According to Dr. Emmon’s research keeping a gratitude journal results in improved alertness, enthusiasm, determination, optimism and energy. Research subjects who kept a daily gratitude journal experienced less depression and stress, were more likely to help others, exercised more consistently and made greater progress toward achieving personal goals. Dr. Emmons’ research also shows that those who practice an attitude of gratitude tend to be more creative, bounce back more quickly from adversity, have a stronger immune system and have stronger relationships than those who don’t practice gratitude. Looking at all the benefits of gratitude it isn’t hard to see how an attitude of gratitude helps with stress free productivity.
But gratitude and celebrating successes are not one and the same thing, there is a subtle difference. In think the difference is this; gratitude makes me realize my smallness. It makes me reflect on how blessed I am to have what I have and be able to do what I do. Celebrating successes makes me realize my greatness. It makes reflect on how capable I am in certain areas and how my hard work and dedication has paid off in creating improvement and success.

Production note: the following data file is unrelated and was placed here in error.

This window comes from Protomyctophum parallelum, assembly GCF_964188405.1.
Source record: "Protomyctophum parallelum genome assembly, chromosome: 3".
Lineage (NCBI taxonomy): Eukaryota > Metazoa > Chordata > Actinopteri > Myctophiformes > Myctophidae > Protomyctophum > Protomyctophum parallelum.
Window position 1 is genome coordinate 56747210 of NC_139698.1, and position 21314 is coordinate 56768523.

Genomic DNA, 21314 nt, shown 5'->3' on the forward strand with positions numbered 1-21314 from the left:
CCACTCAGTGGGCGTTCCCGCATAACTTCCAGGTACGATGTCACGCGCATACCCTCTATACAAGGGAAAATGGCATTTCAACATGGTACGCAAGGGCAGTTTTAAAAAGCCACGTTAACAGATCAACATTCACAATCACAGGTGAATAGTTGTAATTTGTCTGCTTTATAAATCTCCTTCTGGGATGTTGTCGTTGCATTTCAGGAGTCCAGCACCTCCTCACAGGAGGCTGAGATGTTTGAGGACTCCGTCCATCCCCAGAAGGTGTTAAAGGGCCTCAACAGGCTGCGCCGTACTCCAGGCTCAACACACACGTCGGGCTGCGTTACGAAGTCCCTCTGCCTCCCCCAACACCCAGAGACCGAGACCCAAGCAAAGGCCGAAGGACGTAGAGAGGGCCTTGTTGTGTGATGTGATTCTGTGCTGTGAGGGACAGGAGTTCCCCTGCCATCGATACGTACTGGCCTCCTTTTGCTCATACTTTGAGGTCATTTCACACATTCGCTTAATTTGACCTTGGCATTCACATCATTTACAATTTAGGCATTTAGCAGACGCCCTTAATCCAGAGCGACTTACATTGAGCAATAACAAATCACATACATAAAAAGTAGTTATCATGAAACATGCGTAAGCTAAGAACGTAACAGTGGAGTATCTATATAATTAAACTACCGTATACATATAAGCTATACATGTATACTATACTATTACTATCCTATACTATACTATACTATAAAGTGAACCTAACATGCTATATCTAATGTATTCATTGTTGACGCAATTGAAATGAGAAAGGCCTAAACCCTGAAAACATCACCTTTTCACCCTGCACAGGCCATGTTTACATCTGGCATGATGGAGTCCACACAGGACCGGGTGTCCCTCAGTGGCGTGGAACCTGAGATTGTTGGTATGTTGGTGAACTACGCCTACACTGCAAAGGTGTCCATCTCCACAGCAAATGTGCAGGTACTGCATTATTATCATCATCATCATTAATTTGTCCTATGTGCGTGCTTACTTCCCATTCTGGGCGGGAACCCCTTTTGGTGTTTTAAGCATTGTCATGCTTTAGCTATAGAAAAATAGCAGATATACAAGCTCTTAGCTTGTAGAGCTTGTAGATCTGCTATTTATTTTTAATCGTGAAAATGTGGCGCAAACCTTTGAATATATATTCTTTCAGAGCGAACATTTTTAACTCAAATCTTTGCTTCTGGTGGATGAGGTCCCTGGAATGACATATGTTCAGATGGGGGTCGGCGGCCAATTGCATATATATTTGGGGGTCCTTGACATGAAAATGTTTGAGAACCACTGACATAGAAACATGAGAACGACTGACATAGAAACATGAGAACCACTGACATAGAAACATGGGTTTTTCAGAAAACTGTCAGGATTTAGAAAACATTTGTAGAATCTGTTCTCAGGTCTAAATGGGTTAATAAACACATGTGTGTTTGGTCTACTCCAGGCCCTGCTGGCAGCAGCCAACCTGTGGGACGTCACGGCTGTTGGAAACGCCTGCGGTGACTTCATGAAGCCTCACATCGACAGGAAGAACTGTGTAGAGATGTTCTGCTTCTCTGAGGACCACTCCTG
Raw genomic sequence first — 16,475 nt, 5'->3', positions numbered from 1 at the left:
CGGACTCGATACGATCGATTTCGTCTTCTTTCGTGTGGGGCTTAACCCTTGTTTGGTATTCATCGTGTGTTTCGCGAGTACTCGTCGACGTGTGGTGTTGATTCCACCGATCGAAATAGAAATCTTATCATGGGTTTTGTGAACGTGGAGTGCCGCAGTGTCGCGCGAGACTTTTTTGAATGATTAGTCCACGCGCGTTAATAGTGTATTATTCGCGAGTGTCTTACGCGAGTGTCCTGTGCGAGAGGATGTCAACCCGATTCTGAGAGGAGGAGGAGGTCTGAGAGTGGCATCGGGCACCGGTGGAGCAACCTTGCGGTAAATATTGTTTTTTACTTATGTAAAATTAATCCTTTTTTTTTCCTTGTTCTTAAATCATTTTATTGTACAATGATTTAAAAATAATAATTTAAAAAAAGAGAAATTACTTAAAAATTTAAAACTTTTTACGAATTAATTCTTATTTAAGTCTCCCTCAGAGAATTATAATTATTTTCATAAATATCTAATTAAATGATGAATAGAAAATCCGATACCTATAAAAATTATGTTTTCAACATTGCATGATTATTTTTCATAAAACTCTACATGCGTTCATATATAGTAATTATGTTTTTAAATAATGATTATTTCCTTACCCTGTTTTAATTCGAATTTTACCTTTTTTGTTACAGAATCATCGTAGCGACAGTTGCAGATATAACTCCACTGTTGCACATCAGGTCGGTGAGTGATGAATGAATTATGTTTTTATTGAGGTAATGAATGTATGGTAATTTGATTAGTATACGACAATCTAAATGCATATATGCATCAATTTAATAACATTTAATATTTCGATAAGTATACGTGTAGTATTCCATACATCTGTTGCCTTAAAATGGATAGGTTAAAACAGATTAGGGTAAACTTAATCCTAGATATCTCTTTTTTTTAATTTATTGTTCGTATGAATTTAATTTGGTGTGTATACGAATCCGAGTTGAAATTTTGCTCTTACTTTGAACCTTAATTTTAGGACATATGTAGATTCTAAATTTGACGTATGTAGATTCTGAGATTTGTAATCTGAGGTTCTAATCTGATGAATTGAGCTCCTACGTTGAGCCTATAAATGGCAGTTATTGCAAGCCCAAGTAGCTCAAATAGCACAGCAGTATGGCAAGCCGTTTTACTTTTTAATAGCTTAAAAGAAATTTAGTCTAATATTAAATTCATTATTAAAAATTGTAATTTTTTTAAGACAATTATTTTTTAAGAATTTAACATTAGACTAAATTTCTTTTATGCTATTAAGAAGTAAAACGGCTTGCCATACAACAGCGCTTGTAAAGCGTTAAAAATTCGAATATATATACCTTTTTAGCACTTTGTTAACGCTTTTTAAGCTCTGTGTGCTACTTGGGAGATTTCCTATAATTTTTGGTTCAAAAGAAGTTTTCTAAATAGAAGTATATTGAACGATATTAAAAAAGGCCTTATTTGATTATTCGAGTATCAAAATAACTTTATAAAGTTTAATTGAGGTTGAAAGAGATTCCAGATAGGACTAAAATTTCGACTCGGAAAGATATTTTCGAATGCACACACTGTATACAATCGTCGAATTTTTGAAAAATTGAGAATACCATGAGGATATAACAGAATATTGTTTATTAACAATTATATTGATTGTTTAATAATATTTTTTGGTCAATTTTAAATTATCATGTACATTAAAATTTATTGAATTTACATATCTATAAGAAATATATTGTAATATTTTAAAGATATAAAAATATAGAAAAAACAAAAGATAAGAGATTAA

Gratitude is a testimony to what I have been given, celebrating victories is a testimony to what I have done with what I have been given.
Practising gratitude makes you more grateful; celebrating your successes makes you more confident
Just close your eyes and for a moment imagine yourself celebrating a win or a success. You can think back to a moment where you have visibly and full of excitement celebrated a victory or you can just imagine yourself winning at something, accomplishing something and then throwing your hands in the air and celebrating. Go ahead, give it a try. The feeling will be even stronger if you do this whilst standing up and actually putting your hands in the air.
How did that make you feel? Most people would say something along the lines of;